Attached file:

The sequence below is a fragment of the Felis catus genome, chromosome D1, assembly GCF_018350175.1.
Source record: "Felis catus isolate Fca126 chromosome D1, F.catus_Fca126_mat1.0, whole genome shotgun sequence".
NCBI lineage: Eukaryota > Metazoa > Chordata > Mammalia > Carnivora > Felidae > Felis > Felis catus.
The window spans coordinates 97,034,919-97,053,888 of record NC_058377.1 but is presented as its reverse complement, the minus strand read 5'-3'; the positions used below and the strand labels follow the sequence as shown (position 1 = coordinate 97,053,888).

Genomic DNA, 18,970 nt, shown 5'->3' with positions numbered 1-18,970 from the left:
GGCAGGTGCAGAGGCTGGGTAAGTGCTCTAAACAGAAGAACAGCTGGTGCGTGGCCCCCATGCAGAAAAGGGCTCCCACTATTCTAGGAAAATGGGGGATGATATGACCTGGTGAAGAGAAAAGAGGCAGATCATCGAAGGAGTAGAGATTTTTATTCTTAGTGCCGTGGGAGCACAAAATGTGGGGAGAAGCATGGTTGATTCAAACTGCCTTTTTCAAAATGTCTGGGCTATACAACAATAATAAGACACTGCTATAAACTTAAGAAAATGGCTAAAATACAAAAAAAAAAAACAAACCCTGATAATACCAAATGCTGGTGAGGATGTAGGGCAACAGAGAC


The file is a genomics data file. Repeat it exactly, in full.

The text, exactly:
The sequence below is a fragment of the Felis catus genome, chromosome D1, assembly GCF_018350175.1.
Source record: "Felis catus isolate Fca126 chromosome D1, F.catus_Fca126_mat1.0, whole genome shotgun sequence".
NCBI lineage: Eukaryota > Metazoa > Chordata > Mammalia > Carnivora > Felidae > Felis > Felis catus.
The window spans coordinates 97,034,919-97,053,888 of record NC_058377.1 but is presented as its reverse complement, the minus strand read 5'-3'; the positions used below and the strand labels follow the sequence as shown (position 1 = coordinate 97,053,888).

Genomic DNA, 18,970 nt, shown 5'->3' with positions numbered 1-18,970 from the left:
GGCAGGTGCAGAGGCTGGGTAAGTGCTCTAAACAGAAGAACAGCTGGTGCGTGGCCCCCATGCAGAAAAGGGCTCCCACTATTCTAGGAAAATGGGGGATGATATGACCTGGTGAAGAGAAAAGAGGCAGATCATCGAAGGAGTAGAGATTTTTATTCTTAGTGCCGTGGGAGCACAAAATGTGGGGAGAAGCATGGTTGATTCAAACTGCCTTTTTCAAAATGTCTGGGCTATACAACAATAATAAGACACTGCTATAAACTTAAGAAAATGGCTAAAATACAAAAAAAAAAAACAAACCCTGATAATACCAAATGCTGGTGAGGATGTAGGGCAACAGAGAC